Written By Jason Hartman

As a part of our series about business leaders who are shaking things up in their industry, I had the pleasure of interviewing David Happel.

David Happel is the President and CEO of Cognoa, the leading digital diagnostics and therapeutics company developing FDA cleared pediatric behavioral health solutions. Prior to joining Cognoa, Happel served as President, CEO, and Director at Chrono Therapeutics, a biopharmaceutical company focused on the development of treatments for neurologically debilitating conditions. He also previously served in senior management roles at Horizon Therapeutics, Raptor Pharma, Allergen Research Corporation and others. With 30 years’ industry experience, Happel has an extensive track record of improving clinical and commercial outcomes for cutting-edge health-tech companies.

Thank you so much for doing this with us! Before we dig in, our readers would like to get to know you a bit more. Can you tell us a bit about your “backstory”? What led you to this particular career path?

I’ve spent over 30 years in the industry with the goal of helping individuals and families who are living with health conditions. It is my passion and I have been fortunate to have had the opportunity to work with some of the largest pharmaceutical companies that were dedicated to treating very large populations of patients, to working for smaller biotech companies that were committed to helping individuals and families living with rare diseases, some of which occur in only 2,000 individuals globally. While helping all individual families living with an array of health conditions has been extremely rewarding, it has been especially gratifying to work with patients and families living with rare diseases. This is why I am so enamored with Cognoa and what we are on the path to achieving. Although autism is not a rare disease in terms of sheer numbers of individuals living with the condition, it presents very similarly to a rare disease in that the first concerns about a child’s development are expressed between 14 and 18 months of age. Most families are not familiar with what is happening to their child and how to help them. Simply put, it is our goal to help these families find the right solution to improve the likelihood of a better outcome for the child.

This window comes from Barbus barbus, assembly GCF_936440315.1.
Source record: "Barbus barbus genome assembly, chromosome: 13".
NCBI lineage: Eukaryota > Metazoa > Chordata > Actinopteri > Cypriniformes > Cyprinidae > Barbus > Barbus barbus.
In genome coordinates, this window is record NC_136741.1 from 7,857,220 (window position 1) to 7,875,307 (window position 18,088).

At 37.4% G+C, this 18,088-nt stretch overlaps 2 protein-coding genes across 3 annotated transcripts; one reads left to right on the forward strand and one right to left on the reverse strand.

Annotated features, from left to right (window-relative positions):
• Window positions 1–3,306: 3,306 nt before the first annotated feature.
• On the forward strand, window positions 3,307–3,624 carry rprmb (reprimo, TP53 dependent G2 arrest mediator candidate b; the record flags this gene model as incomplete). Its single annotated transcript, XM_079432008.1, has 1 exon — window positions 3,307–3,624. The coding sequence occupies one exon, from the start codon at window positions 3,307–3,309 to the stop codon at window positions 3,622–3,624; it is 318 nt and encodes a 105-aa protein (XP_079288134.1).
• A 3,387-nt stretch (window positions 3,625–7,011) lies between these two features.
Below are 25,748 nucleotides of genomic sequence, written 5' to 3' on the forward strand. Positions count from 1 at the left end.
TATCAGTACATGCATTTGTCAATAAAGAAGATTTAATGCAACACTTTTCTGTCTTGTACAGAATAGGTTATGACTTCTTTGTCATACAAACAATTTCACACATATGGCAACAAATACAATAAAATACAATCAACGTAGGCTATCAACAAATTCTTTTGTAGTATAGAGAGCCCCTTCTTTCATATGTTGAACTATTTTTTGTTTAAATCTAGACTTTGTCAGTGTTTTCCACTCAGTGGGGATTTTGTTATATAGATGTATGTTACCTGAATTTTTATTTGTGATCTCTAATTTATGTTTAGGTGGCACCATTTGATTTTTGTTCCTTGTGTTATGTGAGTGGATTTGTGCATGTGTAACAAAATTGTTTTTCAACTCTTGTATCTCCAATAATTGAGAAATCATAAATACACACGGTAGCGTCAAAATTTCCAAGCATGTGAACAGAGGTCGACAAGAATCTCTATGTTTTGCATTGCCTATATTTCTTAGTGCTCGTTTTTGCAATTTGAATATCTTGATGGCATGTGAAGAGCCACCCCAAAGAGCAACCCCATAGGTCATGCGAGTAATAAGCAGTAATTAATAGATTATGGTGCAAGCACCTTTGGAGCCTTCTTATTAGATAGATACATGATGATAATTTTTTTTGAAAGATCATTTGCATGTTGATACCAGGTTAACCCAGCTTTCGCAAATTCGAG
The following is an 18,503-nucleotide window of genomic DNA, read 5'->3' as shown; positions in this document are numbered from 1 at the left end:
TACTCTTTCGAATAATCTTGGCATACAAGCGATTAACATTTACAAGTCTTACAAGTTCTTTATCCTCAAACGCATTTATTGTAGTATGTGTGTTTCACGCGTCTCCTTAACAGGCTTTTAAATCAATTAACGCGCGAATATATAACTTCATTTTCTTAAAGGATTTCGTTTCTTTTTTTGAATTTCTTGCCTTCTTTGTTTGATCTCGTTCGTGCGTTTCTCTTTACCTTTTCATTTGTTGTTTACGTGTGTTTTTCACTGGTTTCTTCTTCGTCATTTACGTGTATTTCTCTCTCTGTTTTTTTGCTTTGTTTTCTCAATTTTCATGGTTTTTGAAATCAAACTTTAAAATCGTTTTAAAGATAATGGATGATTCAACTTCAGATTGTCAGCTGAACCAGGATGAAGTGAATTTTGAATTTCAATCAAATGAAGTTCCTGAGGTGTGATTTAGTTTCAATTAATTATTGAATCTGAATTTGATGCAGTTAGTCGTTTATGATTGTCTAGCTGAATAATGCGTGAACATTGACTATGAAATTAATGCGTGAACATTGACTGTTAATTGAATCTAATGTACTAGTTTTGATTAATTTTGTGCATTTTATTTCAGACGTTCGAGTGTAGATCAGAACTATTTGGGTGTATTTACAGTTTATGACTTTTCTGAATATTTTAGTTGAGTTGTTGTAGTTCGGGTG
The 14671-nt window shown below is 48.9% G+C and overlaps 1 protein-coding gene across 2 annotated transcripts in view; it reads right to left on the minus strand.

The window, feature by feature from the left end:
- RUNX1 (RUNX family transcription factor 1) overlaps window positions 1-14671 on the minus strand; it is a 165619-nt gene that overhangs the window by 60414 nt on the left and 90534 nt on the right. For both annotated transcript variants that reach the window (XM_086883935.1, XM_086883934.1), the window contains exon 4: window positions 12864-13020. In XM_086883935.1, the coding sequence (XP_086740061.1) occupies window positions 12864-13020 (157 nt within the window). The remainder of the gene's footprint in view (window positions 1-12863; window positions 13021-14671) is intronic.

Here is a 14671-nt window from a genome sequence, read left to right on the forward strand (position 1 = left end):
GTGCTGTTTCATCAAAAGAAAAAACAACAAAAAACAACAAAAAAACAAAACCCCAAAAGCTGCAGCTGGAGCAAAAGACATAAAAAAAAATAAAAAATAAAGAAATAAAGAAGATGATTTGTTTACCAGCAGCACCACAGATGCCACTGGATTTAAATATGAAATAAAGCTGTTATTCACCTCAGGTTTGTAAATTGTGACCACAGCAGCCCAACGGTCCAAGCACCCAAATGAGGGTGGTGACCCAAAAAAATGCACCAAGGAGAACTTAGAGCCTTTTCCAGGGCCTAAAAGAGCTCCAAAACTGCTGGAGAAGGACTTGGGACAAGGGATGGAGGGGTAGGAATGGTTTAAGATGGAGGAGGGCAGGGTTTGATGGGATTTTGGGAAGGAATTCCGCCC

Can you tell our readers what it is about the work you’re doing that’s disruptive?

At Cognoa, we are pioneering a new approach to autism diagnosis, harnessing the latest AI technology to introduce a new paradigm of care and bring autism diagnosis into the digital age. The standard of care for autism has remained unchanged for decades. Pediatriciansrefer most children with suspected developmental delays to specialists to diagnose and prescribe treatment, rather than making such diagnoses themselves. This leads to long waiting times for children and families often waitingmonths and even years to see a specialist and/or to receive an initial autism diagnosis. In fact, on average, theoverall delay between first parental concern and a definitive autism diagnosis is approximately 3 years. These excessive wait times prevent children from receiving early intervention during a key window of neurodevelopment which occurs before age six. Early autism-specific intervention has shown to improve lifelong outcomes for children and their families with research demonstrating thatchildren can benefit from cognitive developmental gains, higher IQs, and up to25% of highly functioning autistic children can progress beyond their autism diagnosis altogether.

By empowering pediatricians to accurately diagnose autism, our Autism Diagnostic device will change the autism diagnostic journey. Our Autism Diagnostic device is positioned to be the first FDA cleared digital device designed specifically for pediatricians to aid them in diagnosing autism to accelerate the initiation of appropriate treatment. Cognoa’s AI has also been consciously built to embrace and account for gender, racial, ethnic, and socio-economic origins which enables us to tackle the longstanding issue ofdisparities and inherent biases in autism diagnosis.

Read full article here.